Beyond covering the uninsured, redesign of the healthcare delivery system is essential. Patients and physicians have not been served by the cost and volume controls that have occurred over the past decade and the current escalation of healthcare costs is not sustainable.
Integrated healthcare delivery is currently the favored approach to aligning resource use and costs. Accountable care organizations (ACOs), a concept included in healthcare reform legislation before both the U.S. House and Senate, are viewed as a way to translate the efficiencies and lessons learned from large integrated systems and apply them to nonintegrated practices. In late June, MedPAC suggested that the definition of an ACO could resemble large integrated systems that already exist, as well as academic medical centers and physician-hospital organizations.
The problem, however, is that outside already established integrated systems, government regulations have made it difficult or even illegal for practices and hospitals to coordinate care and quality. Since most of the care is delivered by small groups of physicians that are not connected, the challenge is to allow trials of ACOs that are not legal large partnerships or entities.
This is complicated, and the ACC believes clinicians, patients and payors should have input about the design and function of this new structure. The ACC, for example, believes an ACO should reward providers for reducing unnecessary and discretionary services but not denying necessary care. ACO membersalso should not be at risk for costs they can’t control.
A current Senate proposal has ACOs earning incentive payments by reporting yearly on quality indicators, clinical processes, patient satisfaction, utilization, cost and outcomes. The Centers for Medicare & Medicaid Services (CMS) would assign patients to an ACO based on their primary-care physician’s affiliation and would permit patients to move from one ACO to another. The cost of moving and attribution of care to the various ACOs is unclear.
Under this proposal, physicians would initially be paid on a fee-for-service system, with an expected transition toward a new strategy such as bundling of episodes of care, or capitation. Capitation, however, is mainly a cost-control model, unless future models were accompanied by registry-based measurement and continuous quality improvement systems that could effectively protect against under-treatment and/or less-than-appropriate care.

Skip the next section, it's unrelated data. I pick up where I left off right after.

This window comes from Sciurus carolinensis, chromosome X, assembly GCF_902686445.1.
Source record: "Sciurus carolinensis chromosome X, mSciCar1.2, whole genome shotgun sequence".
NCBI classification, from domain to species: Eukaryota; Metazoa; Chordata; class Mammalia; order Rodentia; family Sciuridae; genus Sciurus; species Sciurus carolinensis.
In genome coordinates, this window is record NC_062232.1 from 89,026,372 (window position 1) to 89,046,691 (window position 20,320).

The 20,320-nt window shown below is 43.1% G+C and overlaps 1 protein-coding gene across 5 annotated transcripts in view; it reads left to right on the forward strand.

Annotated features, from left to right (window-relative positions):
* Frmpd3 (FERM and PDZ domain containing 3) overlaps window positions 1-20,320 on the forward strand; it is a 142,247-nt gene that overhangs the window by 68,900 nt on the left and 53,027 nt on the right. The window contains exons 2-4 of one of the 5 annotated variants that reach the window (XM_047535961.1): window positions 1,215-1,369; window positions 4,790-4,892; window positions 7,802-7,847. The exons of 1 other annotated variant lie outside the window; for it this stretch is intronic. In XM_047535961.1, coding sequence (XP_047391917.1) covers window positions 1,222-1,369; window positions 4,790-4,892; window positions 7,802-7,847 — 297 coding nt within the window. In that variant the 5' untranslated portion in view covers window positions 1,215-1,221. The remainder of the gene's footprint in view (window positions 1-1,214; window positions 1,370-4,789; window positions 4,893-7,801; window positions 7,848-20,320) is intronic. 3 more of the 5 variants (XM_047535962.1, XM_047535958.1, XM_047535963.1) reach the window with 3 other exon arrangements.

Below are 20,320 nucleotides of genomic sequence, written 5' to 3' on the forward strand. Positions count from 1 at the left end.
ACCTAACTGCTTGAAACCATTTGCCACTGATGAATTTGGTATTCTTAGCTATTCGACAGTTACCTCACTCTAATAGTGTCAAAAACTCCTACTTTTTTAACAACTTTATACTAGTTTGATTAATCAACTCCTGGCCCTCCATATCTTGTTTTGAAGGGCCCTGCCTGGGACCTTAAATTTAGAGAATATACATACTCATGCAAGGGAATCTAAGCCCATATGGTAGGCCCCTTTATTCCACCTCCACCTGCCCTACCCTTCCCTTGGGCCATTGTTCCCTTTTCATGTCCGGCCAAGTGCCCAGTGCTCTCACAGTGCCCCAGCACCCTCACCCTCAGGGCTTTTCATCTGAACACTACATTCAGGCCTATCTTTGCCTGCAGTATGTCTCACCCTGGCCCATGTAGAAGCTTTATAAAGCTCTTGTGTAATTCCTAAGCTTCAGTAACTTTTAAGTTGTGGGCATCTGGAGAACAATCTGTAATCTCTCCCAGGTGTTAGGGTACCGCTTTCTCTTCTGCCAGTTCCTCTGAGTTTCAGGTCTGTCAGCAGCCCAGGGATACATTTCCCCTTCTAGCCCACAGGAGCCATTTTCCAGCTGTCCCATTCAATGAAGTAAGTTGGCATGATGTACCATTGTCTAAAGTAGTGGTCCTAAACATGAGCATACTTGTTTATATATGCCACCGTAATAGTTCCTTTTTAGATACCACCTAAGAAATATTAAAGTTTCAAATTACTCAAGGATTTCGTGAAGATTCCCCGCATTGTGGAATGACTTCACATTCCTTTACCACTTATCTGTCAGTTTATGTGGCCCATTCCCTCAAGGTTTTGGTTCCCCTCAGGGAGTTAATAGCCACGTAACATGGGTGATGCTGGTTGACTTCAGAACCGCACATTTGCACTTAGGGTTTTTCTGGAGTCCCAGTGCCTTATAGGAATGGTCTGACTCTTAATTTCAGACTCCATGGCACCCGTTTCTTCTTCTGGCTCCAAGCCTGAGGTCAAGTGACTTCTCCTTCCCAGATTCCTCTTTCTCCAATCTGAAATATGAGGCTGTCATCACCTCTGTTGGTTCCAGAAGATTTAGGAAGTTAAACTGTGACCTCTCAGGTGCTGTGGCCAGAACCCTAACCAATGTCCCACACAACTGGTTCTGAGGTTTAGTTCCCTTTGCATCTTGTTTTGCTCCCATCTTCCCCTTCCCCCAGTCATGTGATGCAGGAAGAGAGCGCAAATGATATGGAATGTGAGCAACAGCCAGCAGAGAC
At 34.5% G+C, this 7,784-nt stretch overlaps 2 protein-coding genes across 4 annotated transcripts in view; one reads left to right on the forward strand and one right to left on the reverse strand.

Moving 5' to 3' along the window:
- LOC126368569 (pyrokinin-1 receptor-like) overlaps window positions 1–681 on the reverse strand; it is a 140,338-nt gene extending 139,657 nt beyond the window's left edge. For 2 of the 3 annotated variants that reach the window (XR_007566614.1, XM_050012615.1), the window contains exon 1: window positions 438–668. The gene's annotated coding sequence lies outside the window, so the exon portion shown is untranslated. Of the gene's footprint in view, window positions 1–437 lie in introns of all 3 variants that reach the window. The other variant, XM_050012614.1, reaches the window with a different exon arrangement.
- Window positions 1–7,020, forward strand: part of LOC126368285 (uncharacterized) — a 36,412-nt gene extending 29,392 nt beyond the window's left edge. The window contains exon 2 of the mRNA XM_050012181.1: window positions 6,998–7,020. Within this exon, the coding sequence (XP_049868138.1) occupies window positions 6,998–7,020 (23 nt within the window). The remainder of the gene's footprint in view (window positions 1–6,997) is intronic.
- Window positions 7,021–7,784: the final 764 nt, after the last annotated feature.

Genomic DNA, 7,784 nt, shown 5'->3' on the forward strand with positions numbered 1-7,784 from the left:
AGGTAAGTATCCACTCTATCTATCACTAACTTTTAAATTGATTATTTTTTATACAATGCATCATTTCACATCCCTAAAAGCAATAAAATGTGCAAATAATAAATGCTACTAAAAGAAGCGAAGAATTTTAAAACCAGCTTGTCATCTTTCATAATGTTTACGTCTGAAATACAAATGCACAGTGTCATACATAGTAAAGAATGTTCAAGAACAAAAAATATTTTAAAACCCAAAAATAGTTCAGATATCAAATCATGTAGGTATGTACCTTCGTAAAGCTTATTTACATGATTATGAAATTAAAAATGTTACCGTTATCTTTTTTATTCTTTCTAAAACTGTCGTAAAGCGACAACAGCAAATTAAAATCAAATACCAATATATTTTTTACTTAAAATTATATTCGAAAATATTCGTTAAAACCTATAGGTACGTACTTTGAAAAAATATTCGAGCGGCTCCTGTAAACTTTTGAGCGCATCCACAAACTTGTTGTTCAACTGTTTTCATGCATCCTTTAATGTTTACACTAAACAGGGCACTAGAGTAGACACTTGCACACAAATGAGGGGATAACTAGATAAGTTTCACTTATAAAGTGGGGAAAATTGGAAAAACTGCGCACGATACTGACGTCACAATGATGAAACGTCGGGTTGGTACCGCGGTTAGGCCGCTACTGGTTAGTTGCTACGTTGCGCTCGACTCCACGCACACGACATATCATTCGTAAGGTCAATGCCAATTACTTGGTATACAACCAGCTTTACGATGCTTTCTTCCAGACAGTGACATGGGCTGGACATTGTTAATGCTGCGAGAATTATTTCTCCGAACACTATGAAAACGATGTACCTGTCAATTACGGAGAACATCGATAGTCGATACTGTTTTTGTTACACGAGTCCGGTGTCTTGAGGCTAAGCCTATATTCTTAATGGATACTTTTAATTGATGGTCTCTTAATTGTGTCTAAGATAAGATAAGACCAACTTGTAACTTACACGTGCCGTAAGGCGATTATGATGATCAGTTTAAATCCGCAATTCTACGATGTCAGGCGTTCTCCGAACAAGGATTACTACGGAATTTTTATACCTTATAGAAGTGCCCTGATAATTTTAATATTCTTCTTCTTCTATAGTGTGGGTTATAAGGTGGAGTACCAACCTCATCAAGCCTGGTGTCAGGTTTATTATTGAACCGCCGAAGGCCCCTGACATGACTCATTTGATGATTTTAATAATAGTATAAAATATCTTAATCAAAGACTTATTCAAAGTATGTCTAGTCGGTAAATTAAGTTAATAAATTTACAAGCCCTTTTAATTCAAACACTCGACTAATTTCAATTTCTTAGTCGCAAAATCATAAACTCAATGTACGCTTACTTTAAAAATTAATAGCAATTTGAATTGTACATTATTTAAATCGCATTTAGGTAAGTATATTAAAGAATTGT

Identifying long-term incentives for participation is another area needing to be fleshed out in the ACO model.How would quality improvement be rewarded when system improvements have wrought much of the current waste out of the system? One possible goal might be to convert long-term ACO rewards to gainsharing around annualized network-produced reductions in cost increases compared with annual medical inflation or actuarialized expected cost projections.
Since most of healthcare is delivered in the ambulatory setting, it remains to be determined if the ACOs are best developed in parallel among physician practices and hospitals, or as partnerships between hospitals and physicians. There also are concerns that hospital-led ACOs will force physician employment by hospitals with possible unintended negative consequences for physicians, hospitals and patients.
The ACC strongly believes that change in healthcare delivery must be accomplished with patients and physicians at the table. Past policies and the status quo have failed. Bold new solutions are necessary. Experimentation should be encouraged. There are risks ahead, but we have greater opportunities than perhaps ever before to rejuvenate the profession in the challenges ahead.
* Drs. Dove and Weaver are past presidents of the American College of Cardiology.Dr. Lewin is CEO . This article is based on a larger piece published in the Journal ofthe American College of Cardiology (Vol. 54, No. 11, 2009).